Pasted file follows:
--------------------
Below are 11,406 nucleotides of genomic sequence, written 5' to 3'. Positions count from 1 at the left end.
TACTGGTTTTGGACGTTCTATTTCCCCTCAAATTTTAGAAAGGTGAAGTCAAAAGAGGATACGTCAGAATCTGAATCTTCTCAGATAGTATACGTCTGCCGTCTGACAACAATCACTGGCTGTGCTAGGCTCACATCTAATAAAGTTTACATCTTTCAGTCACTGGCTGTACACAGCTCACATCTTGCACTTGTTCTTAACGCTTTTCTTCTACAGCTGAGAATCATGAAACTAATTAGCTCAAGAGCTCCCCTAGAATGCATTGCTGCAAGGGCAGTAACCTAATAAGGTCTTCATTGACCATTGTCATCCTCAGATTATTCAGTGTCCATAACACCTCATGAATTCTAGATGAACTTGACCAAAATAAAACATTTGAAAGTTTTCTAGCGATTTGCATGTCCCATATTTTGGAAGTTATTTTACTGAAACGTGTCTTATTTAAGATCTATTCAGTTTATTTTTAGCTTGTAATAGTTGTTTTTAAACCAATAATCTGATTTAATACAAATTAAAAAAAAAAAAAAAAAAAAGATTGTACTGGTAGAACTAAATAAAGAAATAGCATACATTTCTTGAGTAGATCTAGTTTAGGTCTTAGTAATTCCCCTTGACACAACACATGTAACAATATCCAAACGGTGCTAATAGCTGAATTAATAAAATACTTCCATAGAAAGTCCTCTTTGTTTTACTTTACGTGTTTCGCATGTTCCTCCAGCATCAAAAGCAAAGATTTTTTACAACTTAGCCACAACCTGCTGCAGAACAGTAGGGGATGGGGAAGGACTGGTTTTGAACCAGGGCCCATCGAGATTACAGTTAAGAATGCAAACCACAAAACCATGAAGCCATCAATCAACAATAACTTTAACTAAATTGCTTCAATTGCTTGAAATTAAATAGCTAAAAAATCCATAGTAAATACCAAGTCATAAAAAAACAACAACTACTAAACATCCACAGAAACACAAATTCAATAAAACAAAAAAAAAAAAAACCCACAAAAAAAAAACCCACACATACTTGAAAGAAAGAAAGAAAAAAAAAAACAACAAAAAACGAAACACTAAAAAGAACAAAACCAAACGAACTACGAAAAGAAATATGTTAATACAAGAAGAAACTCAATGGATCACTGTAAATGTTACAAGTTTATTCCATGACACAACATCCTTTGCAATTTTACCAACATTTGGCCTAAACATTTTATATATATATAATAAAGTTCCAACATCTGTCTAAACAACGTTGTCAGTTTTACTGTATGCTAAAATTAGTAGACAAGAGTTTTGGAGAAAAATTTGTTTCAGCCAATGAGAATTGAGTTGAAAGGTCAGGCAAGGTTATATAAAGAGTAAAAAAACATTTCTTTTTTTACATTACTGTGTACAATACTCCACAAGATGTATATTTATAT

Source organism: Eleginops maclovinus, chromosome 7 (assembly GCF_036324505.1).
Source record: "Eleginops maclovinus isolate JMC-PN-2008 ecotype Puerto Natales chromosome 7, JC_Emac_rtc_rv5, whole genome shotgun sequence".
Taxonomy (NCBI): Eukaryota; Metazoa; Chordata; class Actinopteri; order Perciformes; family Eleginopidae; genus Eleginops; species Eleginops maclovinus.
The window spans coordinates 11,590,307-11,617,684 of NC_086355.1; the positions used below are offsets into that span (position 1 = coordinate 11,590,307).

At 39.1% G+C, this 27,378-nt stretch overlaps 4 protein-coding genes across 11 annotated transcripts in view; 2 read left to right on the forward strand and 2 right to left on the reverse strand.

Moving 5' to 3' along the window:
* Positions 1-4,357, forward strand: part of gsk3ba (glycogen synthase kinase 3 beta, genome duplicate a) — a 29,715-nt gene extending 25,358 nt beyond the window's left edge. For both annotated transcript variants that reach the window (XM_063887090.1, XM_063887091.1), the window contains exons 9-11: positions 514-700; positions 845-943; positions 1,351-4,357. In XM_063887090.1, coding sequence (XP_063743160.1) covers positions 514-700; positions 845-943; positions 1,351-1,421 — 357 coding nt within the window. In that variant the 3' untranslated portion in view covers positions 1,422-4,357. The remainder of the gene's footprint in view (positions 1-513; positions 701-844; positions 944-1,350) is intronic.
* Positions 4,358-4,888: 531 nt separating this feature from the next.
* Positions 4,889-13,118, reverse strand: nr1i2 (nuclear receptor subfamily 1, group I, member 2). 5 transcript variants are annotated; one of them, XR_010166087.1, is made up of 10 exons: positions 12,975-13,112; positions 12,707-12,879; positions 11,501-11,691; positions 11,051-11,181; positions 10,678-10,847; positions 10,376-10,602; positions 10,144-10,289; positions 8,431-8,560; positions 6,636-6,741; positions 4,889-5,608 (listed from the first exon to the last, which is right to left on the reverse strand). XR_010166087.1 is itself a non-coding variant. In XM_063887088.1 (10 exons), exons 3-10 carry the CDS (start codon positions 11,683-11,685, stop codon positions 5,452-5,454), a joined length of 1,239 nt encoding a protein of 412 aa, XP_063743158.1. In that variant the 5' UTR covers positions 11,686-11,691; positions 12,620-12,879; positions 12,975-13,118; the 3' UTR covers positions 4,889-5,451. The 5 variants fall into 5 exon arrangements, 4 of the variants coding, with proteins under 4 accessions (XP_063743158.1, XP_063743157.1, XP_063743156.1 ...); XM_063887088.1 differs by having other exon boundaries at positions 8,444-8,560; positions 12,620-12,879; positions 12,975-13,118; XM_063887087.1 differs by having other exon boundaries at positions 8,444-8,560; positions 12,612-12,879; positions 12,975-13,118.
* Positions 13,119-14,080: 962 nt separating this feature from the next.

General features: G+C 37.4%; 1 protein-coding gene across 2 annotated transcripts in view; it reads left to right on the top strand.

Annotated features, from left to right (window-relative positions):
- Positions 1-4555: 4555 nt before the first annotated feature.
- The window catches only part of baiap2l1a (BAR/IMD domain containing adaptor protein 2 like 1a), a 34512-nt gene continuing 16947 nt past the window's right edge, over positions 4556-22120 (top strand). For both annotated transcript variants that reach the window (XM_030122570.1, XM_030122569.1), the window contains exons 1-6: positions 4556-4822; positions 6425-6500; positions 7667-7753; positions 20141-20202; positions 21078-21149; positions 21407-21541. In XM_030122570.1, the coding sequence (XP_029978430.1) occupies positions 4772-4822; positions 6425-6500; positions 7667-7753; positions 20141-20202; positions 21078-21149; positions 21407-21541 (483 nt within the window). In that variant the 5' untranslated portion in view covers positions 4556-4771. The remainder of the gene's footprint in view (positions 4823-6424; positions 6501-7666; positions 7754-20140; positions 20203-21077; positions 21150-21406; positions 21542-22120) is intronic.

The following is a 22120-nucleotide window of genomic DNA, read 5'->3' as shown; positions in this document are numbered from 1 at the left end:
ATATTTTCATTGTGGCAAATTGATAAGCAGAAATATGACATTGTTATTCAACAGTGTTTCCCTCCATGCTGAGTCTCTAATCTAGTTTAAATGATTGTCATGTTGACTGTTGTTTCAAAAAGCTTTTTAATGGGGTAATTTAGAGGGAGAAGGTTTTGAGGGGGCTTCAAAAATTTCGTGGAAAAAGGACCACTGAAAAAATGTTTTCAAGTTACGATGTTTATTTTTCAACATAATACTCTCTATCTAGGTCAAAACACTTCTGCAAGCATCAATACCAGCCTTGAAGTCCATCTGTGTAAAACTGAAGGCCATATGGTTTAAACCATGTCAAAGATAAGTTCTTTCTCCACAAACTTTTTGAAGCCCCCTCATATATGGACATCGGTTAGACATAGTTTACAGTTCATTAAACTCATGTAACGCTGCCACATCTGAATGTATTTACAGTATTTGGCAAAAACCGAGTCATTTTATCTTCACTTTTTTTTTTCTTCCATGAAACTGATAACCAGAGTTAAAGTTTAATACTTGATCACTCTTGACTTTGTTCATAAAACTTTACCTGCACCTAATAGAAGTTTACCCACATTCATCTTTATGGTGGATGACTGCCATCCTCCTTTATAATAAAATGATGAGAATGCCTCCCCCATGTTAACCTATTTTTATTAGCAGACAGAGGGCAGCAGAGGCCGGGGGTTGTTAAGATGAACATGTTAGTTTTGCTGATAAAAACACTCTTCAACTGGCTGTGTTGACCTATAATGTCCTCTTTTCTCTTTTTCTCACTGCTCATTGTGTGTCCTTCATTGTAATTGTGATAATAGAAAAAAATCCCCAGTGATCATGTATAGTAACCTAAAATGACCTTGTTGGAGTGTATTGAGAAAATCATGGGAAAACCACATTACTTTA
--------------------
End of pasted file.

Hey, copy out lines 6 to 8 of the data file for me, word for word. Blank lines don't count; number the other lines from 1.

The window spans coordinates 11,590,307-11,617,684 of NC_086355.1; the positions used below are offsets into that span (position 1 = coordinate 11,590,307).

At 39.1% G+C, this 27,378-nt stretch overlaps 4 protein-coding genes across 11 annotated transcripts in view; 2 read left to right on the forward strand and 2 right to left on the reverse strand.

Moving 5' to 3' along the window: